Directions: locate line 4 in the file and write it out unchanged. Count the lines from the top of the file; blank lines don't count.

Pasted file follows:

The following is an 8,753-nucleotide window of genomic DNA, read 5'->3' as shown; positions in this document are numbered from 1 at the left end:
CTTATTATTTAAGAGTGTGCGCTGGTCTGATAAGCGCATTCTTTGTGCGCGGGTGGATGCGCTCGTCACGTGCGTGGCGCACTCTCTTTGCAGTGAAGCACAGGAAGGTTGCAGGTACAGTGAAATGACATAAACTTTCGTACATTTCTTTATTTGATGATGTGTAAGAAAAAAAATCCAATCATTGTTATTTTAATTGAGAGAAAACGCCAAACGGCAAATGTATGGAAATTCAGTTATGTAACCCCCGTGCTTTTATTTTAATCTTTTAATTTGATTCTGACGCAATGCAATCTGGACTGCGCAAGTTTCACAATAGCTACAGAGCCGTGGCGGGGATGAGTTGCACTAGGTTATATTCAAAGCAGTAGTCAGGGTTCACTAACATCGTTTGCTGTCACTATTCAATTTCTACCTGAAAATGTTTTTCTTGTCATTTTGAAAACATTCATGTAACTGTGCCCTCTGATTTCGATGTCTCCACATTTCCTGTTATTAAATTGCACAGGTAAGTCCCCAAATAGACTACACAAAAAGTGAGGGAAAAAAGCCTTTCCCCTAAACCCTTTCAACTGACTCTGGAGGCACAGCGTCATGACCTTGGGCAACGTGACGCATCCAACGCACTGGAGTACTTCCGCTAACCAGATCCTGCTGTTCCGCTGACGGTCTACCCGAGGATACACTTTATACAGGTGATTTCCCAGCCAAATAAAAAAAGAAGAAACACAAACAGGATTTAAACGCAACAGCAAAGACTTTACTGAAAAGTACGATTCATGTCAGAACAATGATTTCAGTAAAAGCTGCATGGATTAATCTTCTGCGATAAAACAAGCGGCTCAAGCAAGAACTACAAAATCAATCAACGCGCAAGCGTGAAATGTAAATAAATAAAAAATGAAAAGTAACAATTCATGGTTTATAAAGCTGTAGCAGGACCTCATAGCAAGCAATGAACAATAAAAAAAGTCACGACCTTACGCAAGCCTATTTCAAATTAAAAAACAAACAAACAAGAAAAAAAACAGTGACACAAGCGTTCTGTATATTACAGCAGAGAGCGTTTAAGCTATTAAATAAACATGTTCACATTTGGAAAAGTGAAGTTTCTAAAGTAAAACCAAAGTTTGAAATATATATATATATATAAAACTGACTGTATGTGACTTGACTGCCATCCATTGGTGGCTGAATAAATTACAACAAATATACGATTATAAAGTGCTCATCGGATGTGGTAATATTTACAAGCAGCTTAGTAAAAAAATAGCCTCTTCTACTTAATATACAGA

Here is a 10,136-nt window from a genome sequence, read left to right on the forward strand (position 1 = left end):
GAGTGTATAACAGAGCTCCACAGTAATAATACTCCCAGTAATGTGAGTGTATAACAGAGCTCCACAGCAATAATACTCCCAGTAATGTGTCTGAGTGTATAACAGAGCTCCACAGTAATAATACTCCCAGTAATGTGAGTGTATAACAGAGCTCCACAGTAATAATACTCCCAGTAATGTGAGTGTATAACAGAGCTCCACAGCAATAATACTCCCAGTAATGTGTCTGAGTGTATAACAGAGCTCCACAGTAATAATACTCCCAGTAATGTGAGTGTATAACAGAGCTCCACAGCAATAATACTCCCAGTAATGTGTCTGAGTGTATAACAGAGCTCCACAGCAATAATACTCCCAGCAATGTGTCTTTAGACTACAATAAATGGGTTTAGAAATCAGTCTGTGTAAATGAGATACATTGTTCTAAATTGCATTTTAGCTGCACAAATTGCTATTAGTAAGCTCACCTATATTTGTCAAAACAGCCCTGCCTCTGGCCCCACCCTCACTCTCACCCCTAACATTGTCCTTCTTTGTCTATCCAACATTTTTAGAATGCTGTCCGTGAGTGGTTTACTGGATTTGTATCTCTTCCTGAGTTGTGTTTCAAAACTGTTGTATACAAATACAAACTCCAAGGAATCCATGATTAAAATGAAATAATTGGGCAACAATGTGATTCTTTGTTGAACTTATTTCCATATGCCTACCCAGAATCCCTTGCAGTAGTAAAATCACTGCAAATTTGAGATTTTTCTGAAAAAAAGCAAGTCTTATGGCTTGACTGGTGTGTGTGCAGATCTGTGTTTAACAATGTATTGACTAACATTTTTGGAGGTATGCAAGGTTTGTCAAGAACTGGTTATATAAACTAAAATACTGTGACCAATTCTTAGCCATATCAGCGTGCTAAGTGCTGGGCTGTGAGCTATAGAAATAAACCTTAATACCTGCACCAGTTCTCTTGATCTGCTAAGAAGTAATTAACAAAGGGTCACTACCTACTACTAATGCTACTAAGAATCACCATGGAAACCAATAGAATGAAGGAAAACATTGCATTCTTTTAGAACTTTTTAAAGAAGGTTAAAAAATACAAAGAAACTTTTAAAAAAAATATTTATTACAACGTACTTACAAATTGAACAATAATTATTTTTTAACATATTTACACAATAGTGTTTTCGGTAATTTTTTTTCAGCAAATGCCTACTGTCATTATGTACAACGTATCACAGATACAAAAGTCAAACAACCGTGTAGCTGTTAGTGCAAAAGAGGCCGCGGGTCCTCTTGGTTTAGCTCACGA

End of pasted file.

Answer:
GAGTGTATAACAGAGCTCCACAGTAATAATACTCCCAGTAATGTGAGTGTATAACAGAGCTCCACAGCAATAATACTCCCAGTAATGTGTCTGAGTGTATAACAGAGCTCCACAGTAATAATACTCCCAGTAATGTGAGTGTATAACAGAGCTCCACAGTAATAATACTCCCAGTAATGTGAGTGTATAACAGAGCTCCACAGCAATAATACTCCCAGTAATGTGTCTGAGTGTATAACAGAGCTCCACAGTAATAATACTCCCAGTAATGTGAGTGTATAACAGAGCTCCACAGCAATAATACTCCCAGTAATGTGTCTGAGTGTATAACAGAGCTCCACAGCAATAATACTCCCAGCAATGTGTCTTTAGACTACAATAAATGGGTTTAGAAATCAGTCTGTGTAAATGAGATACATTGTTCTAAATTGCATTTTAGCTGCACAAATTGCTATTAGTAAGCTCACCTATATTTGTCAAAACAGCCCTGCCTCTGGCCCCACCCTCACTCTCACCCCTAACATTGTCCTTCTTTGTCTATCCAACATTTTTAGAATGCTGTCCGTGAGTGGTTTACTGGATTTGTATCTCTTCCTGAGTTGTGTTTCAAAACTGTTGTATACAAATACAAACTCCAAGGAATCCATGATTAAAATGAAATAATTGGGCAACAATGTGATTCTTTGTTGAACTTATTTCCATATGCCTACCCAGAATCCCTTGCAGTAGTAAAATCACTGCAAATTTGAGATTTTTCTGAAAAAAAGCAAGTCTTATGGCTTGACTGGTGTGTGTGCAGATCTGTGTTTAACAATGTATTGACTAACATTTTTGGAGGTATGCAAGGTTTGTCAAGAACTGGTTATATAAACTAAAATACTGTGACCAATTCTTAGCCATATCAGCGTGCTAAGTGCTGGGCTGTGAGCTATAGAAATAAACCTTAATACCTGCACCAGTTCTCTTGATCTGCTAAGAAGTAATTAACAAAGGGTCACTACCTACTACTAATGCTACTAAGAATCACCATGGAAACCAATAGAATGAAGGAAAACATTGCATTCTTTTAGAACTTTTTAAAGAAGGTTAAAAAATACAAAGAAACTTTTAAAAAAAATATTTATTACAACGTACTTACAAATTGAACAATAATTATTTTTTAACATATTTACACAATAGTGTTTTCGGTAATTTTTTTTCAGCAAATGCCTACTGTCATTATGTACAACGTATCACAGATACAAAAGTCAAACAACCGTGTAGCTGTTAGTGCAAAAGAGGCCGCGGGTCCTCTTGGTTTAGCTCACGA